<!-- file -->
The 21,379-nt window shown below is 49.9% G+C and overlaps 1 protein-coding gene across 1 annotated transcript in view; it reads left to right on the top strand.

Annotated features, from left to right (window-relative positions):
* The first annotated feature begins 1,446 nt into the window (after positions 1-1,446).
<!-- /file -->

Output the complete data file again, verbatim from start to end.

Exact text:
The 21,379-nt window shown below is 49.9% G+C and overlaps 1 protein-coding gene across 1 annotated transcript in view; it reads left to right on the top strand.

Annotated features, from left to right (window-relative positions):
* The first annotated feature begins 1,446 nt into the window (after positions 1-1,446).